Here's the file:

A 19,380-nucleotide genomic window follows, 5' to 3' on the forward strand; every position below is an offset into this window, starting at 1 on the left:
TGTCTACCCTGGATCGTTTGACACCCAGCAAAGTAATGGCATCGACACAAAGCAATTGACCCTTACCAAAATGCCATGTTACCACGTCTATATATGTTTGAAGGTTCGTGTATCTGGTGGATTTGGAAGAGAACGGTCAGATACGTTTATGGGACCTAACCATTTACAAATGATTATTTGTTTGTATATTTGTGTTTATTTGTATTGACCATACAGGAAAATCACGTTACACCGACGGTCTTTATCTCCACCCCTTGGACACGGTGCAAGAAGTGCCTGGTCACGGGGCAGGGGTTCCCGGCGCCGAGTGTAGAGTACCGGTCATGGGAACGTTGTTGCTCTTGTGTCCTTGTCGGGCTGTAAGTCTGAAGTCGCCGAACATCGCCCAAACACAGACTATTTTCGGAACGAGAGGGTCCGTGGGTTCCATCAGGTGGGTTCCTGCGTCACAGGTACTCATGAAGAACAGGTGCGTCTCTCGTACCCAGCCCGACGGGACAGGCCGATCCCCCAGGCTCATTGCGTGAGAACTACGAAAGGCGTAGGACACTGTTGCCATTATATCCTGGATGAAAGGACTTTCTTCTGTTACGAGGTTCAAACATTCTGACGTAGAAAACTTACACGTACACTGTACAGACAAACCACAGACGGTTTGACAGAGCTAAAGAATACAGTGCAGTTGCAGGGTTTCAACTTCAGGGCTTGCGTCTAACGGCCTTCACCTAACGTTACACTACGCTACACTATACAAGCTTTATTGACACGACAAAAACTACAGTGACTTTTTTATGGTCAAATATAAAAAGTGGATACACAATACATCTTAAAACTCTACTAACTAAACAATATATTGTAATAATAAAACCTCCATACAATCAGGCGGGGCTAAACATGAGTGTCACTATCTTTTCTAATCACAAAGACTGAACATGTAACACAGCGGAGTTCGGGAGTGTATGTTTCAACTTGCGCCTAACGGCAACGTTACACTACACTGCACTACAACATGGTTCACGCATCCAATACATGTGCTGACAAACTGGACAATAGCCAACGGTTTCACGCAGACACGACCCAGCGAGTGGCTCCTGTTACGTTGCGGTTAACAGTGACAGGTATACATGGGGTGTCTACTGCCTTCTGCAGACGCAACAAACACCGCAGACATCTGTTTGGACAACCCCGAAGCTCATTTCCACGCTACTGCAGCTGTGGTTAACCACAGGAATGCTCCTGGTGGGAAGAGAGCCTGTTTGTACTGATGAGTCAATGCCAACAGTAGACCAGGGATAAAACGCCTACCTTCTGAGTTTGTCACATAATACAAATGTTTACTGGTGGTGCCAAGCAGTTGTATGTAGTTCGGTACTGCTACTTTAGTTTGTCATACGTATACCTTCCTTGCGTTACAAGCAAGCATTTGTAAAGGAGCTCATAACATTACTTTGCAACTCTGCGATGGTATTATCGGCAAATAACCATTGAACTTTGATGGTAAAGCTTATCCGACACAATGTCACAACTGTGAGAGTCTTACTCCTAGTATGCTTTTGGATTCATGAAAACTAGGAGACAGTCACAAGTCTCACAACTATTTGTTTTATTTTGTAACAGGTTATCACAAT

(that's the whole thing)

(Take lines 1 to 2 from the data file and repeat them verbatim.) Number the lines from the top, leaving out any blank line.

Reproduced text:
A 19,380-nucleotide genomic window follows, 5' to 3' on the forward strand; every position below is an offset into this window, starting at 1 on the left:
TGTCTACCCTGGATCGTTTGACACCCAGCAAAGTAATGGCATCGACACAAAGCAATTGACCCTTACCAAAATGCCATGTTACCACGTCTATATATGTTTGAAGGTTCGTGTATCTGGTGGATTTGGAAGAGAACGGTCAGATACGTTTATGGGACCTAACCATTTACAAATGATTATTTGTTTGTATATTTGTGTTTATTTGTATTGACCATACAGGAAAATCACGTTACACCGACGGTCTTTATCTCCACCCCTTGGACACGGTGCAAGAAGTGCCTGGTCACGGGGCAGGGGTTCCCGGCGCCGAGTGTAGAGTACCGGTCATGGGAACGTTGTTGCTCTTGTGTCCTTGTCGGGCTGTAAGTCTGAAGTCGCCGAACATCGCCCAAACACAGACTATTTTCGGAACGAGAGGGTCCGTGGGTTCCATCAGGTGGGTTCCTGCGTCACAGGTACTCATGAAGAACAGGTGCGTCTCTCGTACCCAGCCCGACGGGACAGGCCGATCCCCCAGGCTCATTGCGTGAGAACTACGAAAGGCGTAGGACACTGTTGCCATTATATCCTGGATGAAAGGACTTTCTTCTGTTACGAGGTTCAAACATTCTGACGTAGAAAACTTACACGTACACTGTACAGACAAACCACAGACGGTTTGACAGAGCTAAAGAATACAGTGCAGTTGCAGGGTTTCAACTTCAGGGCTTGCGTCTAACGGCCTTCACCTAACGTTACACTACGCTACACTATACAAGCTTTATTGACACGACAAAAACTACAGTGACTTTTTTATGGTCAAATATAAAAAGTGGATACACAATACATCTTAAAACTCTACTAACTAAACAATATATTGTAATAATAAAACCTCCATACAATCAGGCGGGGCTAAACATGAGTGTCACTATCTTTTCTAATCACAAAGACTGAACATGTAACACAGCGGAGTTCGGGAGTGTATGTTTCAACTTGCGCCTAACGGCAACGTTACACTACACTGCACTACAACATGGTTCACGCATCCAATACATGTGCTGACAAACTGGACAATAGCCAACGGTTTCACGCAGACACGACCCAGCGAGTGGCTCCTGTTACGTTGCGGTTAACAGTGACAGGTATACATGGGGTGTCTACTGCCTTCTGCAGACGCAACAAACACCGCAGACATCTGTTTGGACAACCCCGAAGCTCATTTCCACGCTACTGCAGCTGTGGTTAACCACAGGAATGCTCCTGGTGGGAAGAGAGCCTGTTTGTACTGATGAGTCAATGCCAACAGTAGACCAGGGATAAAACGCCTACCTTCTGAGTTTGTCACATAATACAAATGTTTACTGGTGGTGCCAAGCAGTTGTATGTAGTTCGGTACTGCTACTTTAGTTTGTCATACGTATACCTTCCTTGCGTTACAAGCAAGCATTTGTAAAGGAGCTCATAACATTACTTTGCAACTCTGCGATGGTATTATCGGCAAATAACCATTGAACTTTGATGGTAAAGCTTATCCGACACAATGTCACAACTGTGAGAGTCTTACTCCTAGTATGCTTTTGGATTCATGAAAACTAGGAGACAGTCACAAGTCTCACAACTATTTGTTTTATTTTGTAACAGGTTATCACAAT